The sensitivity of this test is limited by the minimum detectable excess flow. There can be significant device–to-device variability in gas diffusion flow rates of integral membrane filter devices due to differences in membrane area, membrane thickness, membrane porosity, and pore tortuosity (twists and turns). Other factors such as thinning of the liquid due to evaporation, liquid retention of membrane support layers (porous non-wovens, for example), and membrane movement or compression can also affect measured gas diffusion rate. This variability in gas flow rate acts as "background noise" that can diminish the sensitivity of the gas–liquid diffusion test.
The binary gas test was developed to increase the level of defect detection sensitivity, and has been found to be particularly useful for evaluating virus filtration membranes. It is based on the principle of differing gas permeabilites of a gas mixture's two components through the liquid layer of a wetted membrane.
Unlike the single gas in the gas–liquid diffusion test, the binary gas test relies primarily on the measurement of downstream gas composition rather than downstream flow rate. In an integral membrane, the permeate gas is depleted of the slower permeating gas. However, if a defect is present, the leak through the membrane will contaminate the permeate stream, resulting in an elevated concentration of the slower permeating gas.
A key advantage of the binary gas test is that the permeate concentration expected through an integral membrane is well defined and its sensitivity is not compromised by most of the background noise factors cited for the gas-liquid diffusion test. Figures 2a and 2b illustrate how the test works.
Figure 2: Binary gas diffusion through a wetted membrane: (a) integral and (b) non-integral membrane.
Diffusion can be specified for each component in a gas mixture permeating across a membrane. Assuming that the gas is completely mixed on both sides of the membrane, the composition of the permeate gas can be calculated from the ratio of diffusive flow rates of the two components, and the inlet side composition.
The composition of the permeate gas is independent of membrane thickness, tortuosity, porosity, and area. It is also independent of the pressure difference across the membrane but instead is dependant on the pressure ratio. The permeate composition does, of course, depend on the feed side composition. To maintain a constant feed side composition, a constant sweep flow must be applied.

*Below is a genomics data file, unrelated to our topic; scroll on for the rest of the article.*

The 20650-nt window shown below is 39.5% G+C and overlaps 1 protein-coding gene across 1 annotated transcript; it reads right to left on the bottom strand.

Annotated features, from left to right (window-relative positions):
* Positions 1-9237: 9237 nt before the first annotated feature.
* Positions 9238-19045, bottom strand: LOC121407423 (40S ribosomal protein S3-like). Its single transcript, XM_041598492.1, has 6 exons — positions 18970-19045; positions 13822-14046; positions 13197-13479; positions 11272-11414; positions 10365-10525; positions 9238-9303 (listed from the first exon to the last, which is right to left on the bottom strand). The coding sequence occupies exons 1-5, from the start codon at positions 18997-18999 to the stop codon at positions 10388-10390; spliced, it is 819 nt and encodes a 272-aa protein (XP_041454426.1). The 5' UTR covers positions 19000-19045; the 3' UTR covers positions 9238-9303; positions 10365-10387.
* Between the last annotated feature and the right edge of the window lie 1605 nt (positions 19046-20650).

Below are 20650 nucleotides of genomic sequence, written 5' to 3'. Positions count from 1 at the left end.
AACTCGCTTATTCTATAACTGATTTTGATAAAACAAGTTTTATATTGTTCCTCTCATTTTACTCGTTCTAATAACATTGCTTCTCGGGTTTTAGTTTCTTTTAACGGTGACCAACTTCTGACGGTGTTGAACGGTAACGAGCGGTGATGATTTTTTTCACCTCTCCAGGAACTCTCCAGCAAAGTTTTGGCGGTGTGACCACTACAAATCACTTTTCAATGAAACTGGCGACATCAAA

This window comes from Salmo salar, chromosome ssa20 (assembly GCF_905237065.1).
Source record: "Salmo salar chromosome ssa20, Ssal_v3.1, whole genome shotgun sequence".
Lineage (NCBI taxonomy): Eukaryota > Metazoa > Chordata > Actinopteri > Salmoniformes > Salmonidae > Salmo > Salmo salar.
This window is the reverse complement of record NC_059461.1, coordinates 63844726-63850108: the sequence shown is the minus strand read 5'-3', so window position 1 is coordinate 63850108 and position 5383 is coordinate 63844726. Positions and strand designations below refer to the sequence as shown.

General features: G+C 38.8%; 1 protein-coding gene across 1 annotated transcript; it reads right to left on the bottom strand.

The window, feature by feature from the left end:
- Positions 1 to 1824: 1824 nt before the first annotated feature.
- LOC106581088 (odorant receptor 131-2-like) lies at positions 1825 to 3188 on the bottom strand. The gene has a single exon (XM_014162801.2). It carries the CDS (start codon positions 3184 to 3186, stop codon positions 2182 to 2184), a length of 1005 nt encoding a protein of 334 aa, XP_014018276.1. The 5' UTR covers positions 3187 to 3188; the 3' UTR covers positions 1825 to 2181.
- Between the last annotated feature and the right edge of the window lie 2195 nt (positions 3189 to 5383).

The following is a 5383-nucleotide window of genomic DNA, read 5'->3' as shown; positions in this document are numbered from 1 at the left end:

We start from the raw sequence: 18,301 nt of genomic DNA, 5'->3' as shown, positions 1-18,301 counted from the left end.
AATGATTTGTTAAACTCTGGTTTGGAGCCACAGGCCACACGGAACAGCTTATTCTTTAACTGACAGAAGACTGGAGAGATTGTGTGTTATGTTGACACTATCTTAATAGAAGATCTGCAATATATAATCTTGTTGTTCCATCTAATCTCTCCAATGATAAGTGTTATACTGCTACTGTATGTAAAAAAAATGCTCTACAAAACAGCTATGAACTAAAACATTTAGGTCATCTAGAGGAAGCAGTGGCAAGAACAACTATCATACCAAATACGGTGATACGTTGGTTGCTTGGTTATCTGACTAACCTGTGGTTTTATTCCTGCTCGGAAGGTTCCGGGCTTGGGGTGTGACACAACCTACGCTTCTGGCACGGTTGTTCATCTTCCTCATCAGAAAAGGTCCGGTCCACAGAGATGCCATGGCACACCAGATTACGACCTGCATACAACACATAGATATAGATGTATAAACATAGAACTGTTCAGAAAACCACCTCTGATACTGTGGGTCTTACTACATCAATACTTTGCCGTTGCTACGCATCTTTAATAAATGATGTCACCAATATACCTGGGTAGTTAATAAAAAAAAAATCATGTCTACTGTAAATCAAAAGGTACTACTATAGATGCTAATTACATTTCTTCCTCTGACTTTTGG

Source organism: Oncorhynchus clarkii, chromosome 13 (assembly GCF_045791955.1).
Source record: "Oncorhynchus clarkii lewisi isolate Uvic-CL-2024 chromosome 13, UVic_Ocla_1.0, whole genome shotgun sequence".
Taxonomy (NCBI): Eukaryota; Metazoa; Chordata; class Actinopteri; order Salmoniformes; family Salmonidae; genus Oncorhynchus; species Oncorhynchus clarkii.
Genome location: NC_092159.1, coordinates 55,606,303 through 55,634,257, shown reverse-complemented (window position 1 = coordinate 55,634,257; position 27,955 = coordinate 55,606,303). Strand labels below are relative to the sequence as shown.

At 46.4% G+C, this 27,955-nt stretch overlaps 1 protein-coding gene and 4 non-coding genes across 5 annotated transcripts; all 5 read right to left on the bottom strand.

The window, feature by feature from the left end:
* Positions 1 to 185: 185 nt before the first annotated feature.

A measured binary gas composition can be used to estimate a defect size in a device. The calculated defect size can, in turn, be used to estimate the liquid flow rate through the defect and the total volume of liquid passing through the defect for a given time period. Therefore, the permeate gas concentration can be used to predict the loss in virus log reduction value (LRV) due to the defect.
The sensitivity of the binary gas test is related to the selectivity (ratio of permeabilites) of the gases through the liquid layer. To maximize the sensitivity of the binary gas test, the gas pair should have a high selectivity. Figure 3 shows normalized permeabilites of some common gases in water. For this study, researchers selected a carbon dioxide/ hexafluoroethane (CO2/C2F6) pair, with a selectivity of about 1000.
Figure 3: Normalized permeability of common gases in water at 25 Â°C.
The selection of the concentration of the gases in the mixture was influenced by a number of factors, including the ease of composition measurement, gas flow rate through the membrane, and economic considerations. The concentration selected enables convenient flow and composition measurement for even relatively small membrane areas (as low as 3 cm2 membrane area).
The research included conducting integrity tests on virus filtration membranes using both the air–water diffusion test and the binary gas test. The virus filtration membrane used was Millipore Viresolve Pro (asymmetric PES) membrane in flat sheet or disc formats.
Researchers introduced defects by laser drilling 2–10 µm diameter holes in the center of the membrane discs (see Figure 4).
Figure 4: Laser hole drilled through a Viresolve Pro membrane disc.